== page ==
This may be particularly true in smaller cities where consumer spending power is outgrowing the shops available. The financial division is likely to be spun out soon. a Chinese insurer. For three years Alibaba has been making small loans (average size $8. But the company plans to do more than simply ride the waves of China’s growth. Peter Williamson of Cambridge University’s Judge Business School argues that a big reason Alibaba’s original business-to-business platform thrived is that by helping buyers and sellers overcome a lack of information and high search costs it was perfectly placed to help and profit from the first wave of China’s integration into the global economy. MGI predicts the market will be between $420 billion and $650 billion in 2020. more than doubling in three years. Mr Tsai says its loan book was $600m in 2012. and run at arm’s length rather as Alipay is today. with a total value of $283 billion—7% of retail sales—according to Morgan Stanley (see chart 3). e-commerce is just “the dessert”.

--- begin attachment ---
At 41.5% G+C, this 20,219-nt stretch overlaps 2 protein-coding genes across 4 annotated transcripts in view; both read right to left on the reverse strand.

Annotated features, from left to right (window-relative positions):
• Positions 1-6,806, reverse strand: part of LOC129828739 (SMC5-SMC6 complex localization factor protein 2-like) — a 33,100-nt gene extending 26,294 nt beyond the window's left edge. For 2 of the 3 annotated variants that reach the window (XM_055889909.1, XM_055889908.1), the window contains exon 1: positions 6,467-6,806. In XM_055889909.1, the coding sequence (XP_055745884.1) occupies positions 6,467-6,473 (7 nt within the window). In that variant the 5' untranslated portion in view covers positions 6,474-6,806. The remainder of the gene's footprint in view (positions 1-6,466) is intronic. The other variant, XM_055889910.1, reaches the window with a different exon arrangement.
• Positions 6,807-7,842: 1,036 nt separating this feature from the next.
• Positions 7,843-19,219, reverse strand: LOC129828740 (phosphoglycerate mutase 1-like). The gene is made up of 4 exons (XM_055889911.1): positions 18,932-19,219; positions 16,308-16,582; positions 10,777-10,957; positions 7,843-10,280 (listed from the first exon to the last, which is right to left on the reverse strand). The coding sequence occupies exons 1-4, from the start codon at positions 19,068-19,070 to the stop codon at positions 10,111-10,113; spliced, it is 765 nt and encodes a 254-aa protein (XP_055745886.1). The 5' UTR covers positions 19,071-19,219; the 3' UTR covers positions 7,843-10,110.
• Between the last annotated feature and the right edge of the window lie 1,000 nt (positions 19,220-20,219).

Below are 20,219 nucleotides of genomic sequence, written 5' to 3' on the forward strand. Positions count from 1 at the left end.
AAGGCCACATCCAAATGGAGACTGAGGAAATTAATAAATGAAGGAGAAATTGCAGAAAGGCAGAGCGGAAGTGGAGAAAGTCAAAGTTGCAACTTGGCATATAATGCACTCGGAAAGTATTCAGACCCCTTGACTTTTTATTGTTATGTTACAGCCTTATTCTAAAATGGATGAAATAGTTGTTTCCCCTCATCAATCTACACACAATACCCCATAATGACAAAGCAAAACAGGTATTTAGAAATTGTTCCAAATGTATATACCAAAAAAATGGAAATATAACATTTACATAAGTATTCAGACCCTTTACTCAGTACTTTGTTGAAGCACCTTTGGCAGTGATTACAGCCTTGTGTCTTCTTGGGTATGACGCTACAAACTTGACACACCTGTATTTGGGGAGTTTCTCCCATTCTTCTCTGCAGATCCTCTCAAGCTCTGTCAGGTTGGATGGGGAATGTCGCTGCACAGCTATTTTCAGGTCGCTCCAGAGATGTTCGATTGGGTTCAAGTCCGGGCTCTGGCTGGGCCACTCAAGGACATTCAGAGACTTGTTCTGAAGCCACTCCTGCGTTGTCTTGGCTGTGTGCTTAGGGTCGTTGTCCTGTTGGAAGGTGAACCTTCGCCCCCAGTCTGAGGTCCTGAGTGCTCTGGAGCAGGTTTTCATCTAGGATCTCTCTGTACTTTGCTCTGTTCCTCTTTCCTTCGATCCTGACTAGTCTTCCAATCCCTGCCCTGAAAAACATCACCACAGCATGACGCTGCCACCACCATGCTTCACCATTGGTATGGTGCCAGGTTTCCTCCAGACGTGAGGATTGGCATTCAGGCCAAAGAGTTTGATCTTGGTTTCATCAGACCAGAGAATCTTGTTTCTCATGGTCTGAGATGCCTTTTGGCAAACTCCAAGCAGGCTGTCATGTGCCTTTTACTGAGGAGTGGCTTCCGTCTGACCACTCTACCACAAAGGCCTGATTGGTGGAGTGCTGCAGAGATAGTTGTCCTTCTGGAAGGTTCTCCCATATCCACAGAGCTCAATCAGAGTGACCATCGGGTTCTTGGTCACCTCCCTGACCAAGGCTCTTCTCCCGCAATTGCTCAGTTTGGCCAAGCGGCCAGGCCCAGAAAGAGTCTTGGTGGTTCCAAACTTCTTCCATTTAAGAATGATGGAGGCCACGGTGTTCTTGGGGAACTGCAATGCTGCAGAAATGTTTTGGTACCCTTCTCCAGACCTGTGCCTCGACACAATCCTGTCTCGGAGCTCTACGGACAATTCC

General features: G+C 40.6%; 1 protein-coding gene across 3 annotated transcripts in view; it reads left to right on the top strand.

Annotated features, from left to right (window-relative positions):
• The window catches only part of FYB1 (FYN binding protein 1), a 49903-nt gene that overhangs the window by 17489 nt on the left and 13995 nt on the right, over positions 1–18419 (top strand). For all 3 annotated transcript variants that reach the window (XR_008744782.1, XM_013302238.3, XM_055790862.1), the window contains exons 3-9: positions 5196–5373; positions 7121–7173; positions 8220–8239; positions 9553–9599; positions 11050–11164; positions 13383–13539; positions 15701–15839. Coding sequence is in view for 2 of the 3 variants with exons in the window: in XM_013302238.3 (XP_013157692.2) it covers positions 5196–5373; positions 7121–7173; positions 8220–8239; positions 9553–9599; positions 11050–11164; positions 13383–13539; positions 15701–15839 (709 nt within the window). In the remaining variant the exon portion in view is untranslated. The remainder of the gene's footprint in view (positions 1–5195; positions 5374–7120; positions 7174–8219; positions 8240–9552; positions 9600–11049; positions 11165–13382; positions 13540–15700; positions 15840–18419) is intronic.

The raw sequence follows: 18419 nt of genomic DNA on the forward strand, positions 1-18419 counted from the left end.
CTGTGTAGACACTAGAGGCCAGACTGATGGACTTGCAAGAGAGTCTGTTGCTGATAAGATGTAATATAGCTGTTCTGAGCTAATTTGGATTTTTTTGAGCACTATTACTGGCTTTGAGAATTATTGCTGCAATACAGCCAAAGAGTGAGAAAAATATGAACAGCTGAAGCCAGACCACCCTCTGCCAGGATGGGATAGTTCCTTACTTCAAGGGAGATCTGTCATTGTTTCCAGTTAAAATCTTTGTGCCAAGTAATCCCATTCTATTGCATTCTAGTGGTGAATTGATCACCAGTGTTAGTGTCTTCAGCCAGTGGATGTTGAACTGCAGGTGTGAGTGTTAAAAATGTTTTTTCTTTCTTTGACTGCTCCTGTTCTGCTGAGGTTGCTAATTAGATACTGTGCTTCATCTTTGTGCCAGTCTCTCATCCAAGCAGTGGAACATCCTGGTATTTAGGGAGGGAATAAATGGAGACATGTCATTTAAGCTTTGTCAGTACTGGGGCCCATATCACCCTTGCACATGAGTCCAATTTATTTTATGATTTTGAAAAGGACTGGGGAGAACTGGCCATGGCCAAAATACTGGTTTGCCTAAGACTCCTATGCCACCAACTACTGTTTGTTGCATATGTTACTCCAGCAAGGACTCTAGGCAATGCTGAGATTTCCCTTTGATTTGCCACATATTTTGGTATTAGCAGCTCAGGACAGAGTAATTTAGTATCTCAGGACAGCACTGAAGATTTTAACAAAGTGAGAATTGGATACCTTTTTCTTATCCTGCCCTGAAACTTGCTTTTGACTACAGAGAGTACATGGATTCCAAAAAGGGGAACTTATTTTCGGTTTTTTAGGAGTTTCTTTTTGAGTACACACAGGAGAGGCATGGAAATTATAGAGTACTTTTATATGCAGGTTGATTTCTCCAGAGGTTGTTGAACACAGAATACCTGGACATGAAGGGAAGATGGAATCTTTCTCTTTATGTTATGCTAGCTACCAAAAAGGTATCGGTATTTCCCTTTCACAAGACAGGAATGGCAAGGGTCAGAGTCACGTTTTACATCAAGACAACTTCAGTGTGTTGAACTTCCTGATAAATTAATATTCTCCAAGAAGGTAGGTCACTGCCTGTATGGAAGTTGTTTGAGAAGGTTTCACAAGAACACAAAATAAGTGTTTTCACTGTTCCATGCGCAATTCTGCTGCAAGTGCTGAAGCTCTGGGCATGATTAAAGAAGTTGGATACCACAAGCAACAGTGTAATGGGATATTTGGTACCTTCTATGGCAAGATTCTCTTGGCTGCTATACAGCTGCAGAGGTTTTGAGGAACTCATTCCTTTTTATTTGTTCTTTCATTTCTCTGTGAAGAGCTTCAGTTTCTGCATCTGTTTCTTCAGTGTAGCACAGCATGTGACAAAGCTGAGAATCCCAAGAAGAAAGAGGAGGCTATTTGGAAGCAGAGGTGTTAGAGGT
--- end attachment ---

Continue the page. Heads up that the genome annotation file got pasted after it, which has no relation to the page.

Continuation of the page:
With more non-shoppers starting to shop and the rest of China’s population getting online. Online penetration in China was 43% in 2012. “We have the best data mindset in the world. Regulators would probably not allow foreigners to hold a big stake in a financial firm—and any Alibaba IPO would bring in lots of foreign investors. One of its strategies will be to use the data it gets from e-commerce to expand into new areas. And fewer Chinese internet users shop online than in other markets.What of the company’s prospects? To some extent they are good simply because of where it is. “The rise of Chinese consumers. Purchases on mobile phones leapt from 2 billion yuan in 2010 to 53 billion yuan last year. In China it’s the main course. 4% or so of total e-commerce. and into insurance. and that by the end of this year it should top $2 billion. he says. the company’s chief strategy officer. The company turns the loans into products that can be sold to investors. The firm is expanding into loans to individuals. Now Alibaba is well positioned for the next wave. in rich countries.” boasts Wang Jian. well below the 70% or higher seen in developed economies.” he says. The number of Chinese online shoppers has surged to 250m. where it has announced a joint venture with Tencent and Ping An. Mr Ma recently ordered a large